The clock signals CLK and CLK90 are fed to the XOR gate in the processing circuit 1 as input signals. A clock signal CLK3 is produced at the output of the processing circuit 1 at a higher frequency than the clock signals CLK and CLK90. This relationship can be seen in the signal diagram shown in FIG. 5. The time d shown here corresponds to about a quarter of the period of the clock signals CLK, CLK90. The resulting clock signal CLK3 at double the frequency of the clock signals CLK, CLK90 is fed into the circuit in the form of clock signal CLKint.

In an improvement of the invention, the respective receiver circuits (receiver circuits 2 and 3 in normal mode, receiver circuit 4 in the test mode) that are not actually required for operation at that time are disconnected from a power supply by using the mode signal TM in order thus to reduce the power consumption of the whole system.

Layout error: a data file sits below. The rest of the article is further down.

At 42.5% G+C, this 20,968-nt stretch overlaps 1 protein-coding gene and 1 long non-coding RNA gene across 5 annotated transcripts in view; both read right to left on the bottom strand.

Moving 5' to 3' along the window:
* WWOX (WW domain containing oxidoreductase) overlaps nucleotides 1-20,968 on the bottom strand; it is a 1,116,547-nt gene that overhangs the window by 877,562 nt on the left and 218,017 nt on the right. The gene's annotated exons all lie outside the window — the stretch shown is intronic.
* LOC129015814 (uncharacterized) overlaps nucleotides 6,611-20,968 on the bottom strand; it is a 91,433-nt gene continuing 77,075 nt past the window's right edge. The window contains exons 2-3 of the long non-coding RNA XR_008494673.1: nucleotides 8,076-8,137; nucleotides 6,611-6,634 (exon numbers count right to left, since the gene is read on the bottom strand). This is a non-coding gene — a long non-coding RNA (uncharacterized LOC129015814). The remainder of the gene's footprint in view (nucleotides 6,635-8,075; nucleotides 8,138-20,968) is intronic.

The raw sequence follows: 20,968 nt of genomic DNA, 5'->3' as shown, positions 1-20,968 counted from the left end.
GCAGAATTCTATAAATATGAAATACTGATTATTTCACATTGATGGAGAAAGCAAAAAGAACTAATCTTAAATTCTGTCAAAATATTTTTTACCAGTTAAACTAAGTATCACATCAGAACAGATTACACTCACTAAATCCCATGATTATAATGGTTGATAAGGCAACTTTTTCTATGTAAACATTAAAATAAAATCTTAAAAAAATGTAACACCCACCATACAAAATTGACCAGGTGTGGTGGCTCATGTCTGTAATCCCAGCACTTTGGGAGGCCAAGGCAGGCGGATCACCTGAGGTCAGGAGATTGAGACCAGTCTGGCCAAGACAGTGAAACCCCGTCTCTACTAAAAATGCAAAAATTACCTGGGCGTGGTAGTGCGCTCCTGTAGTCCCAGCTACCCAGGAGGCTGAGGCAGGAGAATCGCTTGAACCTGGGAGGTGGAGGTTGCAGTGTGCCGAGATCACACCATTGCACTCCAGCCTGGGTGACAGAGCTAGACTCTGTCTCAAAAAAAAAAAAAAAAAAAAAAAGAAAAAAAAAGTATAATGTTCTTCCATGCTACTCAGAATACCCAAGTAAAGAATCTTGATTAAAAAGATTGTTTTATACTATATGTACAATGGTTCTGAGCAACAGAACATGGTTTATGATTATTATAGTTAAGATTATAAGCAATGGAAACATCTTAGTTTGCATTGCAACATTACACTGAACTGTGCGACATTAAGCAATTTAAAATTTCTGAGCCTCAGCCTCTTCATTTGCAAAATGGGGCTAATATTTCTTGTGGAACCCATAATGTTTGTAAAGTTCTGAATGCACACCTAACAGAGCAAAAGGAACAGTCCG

In a further exemplary embodiment of the invention, the two receiver circuits 2 and 3 can be dispensed with and chip area can thus be saved. However, in doing so, it must be ensured that a connected test unit provides the phase-shifted clock signals CLK, CLK# with the full internal voltage range and thus still guarantees sufficiently steep edges. This is necessary in order to generate an orderly clock signal CLK3 at the output of the processing circuit 1.

Claims (8)

1. An integrated circuit, comprising:
a connection configured to connect to an externally applied control clock;
a processing circuit having an output, and at least a first input and a second input;